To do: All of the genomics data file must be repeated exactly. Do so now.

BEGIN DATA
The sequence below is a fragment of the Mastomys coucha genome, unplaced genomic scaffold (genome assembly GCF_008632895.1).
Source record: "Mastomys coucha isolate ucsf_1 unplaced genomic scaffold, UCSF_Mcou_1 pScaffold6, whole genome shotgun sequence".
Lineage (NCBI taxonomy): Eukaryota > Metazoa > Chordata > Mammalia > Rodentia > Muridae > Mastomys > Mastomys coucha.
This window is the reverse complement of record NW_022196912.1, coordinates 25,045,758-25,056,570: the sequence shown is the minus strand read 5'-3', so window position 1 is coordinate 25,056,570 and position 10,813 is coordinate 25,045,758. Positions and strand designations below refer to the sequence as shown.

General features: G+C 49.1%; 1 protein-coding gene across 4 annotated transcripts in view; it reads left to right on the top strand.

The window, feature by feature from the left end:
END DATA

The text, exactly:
The sequence below is a fragment of the Mastomys coucha genome, unplaced genomic scaffold (genome assembly GCF_008632895.1).
Source record: "Mastomys coucha isolate ucsf_1 unplaced genomic scaffold, UCSF_Mcou_1 pScaffold6, whole genome shotgun sequence".
Lineage (NCBI taxonomy): Eukaryota > Metazoa > Chordata > Mammalia > Rodentia > Muridae > Mastomys > Mastomys coucha.
This window is the reverse complement of record NW_022196912.1, coordinates 25,045,758-25,056,570: the sequence shown is the minus strand read 5'-3', so window position 1 is coordinate 25,056,570 and position 10,813 is coordinate 25,045,758. Positions and strand designations below refer to the sequence as shown.

General features: G+C 49.1%; 1 protein-coding gene across 4 annotated transcripts in view; it reads left to right on the top strand.

The window, feature by feature from the left end: